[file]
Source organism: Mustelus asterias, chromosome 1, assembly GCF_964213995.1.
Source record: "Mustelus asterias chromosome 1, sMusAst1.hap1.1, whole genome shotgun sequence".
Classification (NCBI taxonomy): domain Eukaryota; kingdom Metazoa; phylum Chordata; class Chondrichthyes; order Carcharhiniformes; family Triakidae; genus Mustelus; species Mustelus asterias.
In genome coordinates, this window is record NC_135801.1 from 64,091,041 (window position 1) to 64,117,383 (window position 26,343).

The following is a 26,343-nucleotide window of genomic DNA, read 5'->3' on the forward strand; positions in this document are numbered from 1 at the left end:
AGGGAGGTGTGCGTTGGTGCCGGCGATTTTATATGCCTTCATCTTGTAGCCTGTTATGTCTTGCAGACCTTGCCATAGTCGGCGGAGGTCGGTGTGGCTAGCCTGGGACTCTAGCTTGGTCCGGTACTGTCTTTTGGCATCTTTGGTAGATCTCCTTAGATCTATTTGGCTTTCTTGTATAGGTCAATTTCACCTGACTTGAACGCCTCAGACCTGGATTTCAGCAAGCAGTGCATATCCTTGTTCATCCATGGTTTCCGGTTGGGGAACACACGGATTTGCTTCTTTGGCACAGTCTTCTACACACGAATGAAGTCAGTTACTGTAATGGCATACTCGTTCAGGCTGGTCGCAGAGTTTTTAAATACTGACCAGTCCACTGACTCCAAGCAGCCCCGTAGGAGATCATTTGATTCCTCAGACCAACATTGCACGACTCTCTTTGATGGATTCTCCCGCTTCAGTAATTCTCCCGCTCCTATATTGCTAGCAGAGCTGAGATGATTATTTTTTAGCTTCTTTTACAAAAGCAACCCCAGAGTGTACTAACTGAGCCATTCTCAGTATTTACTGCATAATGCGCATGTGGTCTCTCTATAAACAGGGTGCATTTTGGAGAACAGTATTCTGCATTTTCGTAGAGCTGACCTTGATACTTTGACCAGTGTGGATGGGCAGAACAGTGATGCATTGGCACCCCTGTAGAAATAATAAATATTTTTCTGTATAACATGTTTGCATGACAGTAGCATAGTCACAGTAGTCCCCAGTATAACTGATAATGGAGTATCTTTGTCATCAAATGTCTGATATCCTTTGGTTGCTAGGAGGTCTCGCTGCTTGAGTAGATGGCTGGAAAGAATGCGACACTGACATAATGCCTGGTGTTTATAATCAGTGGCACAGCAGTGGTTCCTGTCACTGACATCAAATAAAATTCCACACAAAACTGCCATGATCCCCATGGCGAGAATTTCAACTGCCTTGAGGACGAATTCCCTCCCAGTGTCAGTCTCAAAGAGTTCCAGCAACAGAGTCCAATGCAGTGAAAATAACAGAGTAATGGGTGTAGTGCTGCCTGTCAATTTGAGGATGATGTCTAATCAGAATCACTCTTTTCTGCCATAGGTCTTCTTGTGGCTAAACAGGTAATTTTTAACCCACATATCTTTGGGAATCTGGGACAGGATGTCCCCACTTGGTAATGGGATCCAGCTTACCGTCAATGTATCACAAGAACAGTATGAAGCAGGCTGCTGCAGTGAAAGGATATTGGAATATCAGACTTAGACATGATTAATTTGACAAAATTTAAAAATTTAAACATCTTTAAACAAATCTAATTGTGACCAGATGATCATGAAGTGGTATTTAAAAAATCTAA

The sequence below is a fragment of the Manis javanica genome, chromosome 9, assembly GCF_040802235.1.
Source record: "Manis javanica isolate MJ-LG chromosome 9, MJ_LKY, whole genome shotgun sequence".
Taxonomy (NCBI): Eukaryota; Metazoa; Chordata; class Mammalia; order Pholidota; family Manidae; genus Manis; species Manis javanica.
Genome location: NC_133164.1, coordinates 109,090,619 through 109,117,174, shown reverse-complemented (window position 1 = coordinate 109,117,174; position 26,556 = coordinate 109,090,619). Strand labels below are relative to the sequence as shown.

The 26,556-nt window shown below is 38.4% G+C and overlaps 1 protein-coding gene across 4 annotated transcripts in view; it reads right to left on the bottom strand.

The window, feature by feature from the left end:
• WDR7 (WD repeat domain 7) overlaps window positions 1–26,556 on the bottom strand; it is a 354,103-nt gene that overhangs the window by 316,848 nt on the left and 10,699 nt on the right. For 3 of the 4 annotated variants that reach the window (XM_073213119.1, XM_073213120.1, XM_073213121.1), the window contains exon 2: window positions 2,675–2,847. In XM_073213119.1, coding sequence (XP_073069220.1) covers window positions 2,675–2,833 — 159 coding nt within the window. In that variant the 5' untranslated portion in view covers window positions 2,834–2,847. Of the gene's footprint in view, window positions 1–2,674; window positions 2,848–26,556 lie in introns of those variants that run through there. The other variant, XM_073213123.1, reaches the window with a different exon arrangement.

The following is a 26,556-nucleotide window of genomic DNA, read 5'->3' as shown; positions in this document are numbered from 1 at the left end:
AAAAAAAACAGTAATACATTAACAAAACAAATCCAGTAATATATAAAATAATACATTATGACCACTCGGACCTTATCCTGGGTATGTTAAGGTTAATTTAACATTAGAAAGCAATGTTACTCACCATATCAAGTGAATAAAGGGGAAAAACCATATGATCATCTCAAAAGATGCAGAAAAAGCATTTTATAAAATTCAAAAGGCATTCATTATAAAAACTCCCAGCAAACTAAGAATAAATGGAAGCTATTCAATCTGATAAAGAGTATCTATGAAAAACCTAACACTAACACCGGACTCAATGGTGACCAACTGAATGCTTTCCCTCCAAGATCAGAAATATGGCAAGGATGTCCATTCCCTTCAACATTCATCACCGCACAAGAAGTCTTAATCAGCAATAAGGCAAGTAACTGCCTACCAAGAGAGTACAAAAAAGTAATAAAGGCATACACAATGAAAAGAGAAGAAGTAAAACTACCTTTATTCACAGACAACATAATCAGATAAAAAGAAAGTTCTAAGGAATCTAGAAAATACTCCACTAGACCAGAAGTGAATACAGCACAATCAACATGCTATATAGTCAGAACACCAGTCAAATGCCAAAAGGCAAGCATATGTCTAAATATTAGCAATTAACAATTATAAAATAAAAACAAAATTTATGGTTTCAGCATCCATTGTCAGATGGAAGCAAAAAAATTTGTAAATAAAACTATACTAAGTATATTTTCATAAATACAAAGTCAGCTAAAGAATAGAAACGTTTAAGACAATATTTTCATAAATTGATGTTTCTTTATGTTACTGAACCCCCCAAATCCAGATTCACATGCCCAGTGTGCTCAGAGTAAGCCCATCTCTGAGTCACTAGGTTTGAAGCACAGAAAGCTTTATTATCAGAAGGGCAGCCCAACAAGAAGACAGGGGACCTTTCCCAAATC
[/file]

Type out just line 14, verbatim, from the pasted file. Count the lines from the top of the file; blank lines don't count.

The following is a 26,556-nucleotide window of genomic DNA, read 5'->3' as shown; positions in this document are numbered from 1 at the left end: